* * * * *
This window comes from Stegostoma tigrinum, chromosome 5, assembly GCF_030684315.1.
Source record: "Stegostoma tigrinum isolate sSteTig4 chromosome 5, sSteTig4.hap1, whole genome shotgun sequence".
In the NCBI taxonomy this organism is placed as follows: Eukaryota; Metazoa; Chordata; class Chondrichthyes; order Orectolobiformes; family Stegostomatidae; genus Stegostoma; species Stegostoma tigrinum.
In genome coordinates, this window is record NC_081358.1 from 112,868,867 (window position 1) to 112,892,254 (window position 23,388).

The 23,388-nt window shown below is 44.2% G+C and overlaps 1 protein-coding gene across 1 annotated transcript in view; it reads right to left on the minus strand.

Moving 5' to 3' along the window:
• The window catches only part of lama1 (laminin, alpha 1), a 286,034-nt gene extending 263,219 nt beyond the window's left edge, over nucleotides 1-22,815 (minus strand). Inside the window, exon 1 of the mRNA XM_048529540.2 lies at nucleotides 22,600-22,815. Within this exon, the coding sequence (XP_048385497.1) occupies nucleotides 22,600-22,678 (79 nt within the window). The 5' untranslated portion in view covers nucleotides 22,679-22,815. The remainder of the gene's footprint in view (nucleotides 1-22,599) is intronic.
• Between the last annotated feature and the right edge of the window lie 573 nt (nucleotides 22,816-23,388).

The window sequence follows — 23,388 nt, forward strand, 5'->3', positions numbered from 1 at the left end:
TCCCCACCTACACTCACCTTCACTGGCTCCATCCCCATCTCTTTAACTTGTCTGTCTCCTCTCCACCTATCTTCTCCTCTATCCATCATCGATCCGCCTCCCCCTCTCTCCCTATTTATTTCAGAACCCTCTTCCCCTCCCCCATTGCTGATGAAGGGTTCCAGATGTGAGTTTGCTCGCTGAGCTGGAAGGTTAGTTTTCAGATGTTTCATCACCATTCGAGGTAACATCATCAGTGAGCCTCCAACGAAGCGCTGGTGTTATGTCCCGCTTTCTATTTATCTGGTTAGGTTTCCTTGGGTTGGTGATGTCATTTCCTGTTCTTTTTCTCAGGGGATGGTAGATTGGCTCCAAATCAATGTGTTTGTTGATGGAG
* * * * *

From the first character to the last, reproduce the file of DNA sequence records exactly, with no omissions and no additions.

This window comes from Stegostoma tigrinum, chromosome 5, assembly GCF_030684315.1.
Source record: "Stegostoma tigrinum isolate sSteTig4 chromosome 5, sSteTig4.hap1, whole genome shotgun sequence".
In the NCBI taxonomy this organism is placed as follows: Eukaryota; Metazoa; Chordata; class Chondrichthyes; order Orectolobiformes; family Stegostomatidae; genus Stegostoma; species Stegostoma tigrinum.
In genome coordinates, this window is record NC_081358.1 from 112,868,867 (window position 1) to 112,892,254 (window position 23,388).

The 23,388-nt window shown below is 44.2% G+C and overlaps 1 protein-coding gene across 1 annotated transcript in view; it reads right to left on the minus strand.

Moving 5' to 3' along the window:
• The window catches only part of lama1 (laminin, alpha 1), a 286,034-nt gene extending 263,219 nt beyond the window's left edge, over nucleotides 1-22,815 (minus strand). Inside the window, exon 1 of the mRNA XM_048529540.2 lies at nucleotides 22,600-22,815. Within this exon, the coding sequence (XP_048385497.1) occupies nucleotides 22,600-22,678 (79 nt within the window). The 5' untranslated portion in view covers nucleotides 22,679-22,815. The remainder of the gene's footprint in view (nucleotides 1-22,599) is intronic.
• Between the last annotated feature and the right edge of the window lie 573 nt (nucleotides 22,816-23,388).

The window sequence follows — 23,388 nt, forward strand, 5'->3', positions numbered from 1 at the left end:
TCCCCACCTACACTCACCTTCACTGGCTCCATCCCCATCTCTTTAACTTGTCTGTCTCCTCTCCACCTATCTTCTCCTCTATCCATCATCGATCCGCCTCCCCCTCTCTCCCTATTTATTTCAGAACCCTCTTCCCCTCCCCCATTGCTGATGAAGGGTTCCAGATGTGAGTTTGCTCGCTGAGCTGGAAGGTTAGTTTTCAGATGTTTCATCACCATTCGAGGTAACATCATCAGTGAGCCTCCAACGAAGCGCTGGTGTTATGTCCCGCTTTCTATTTATCTGGTTAGGTTTCCTTGGGTTGGTGATGTCATTTCCTGTTCTTTTTCTCAGGGGATGGTAGATTGGCTCCAAATCAATGTGTTTGTTGATGGAG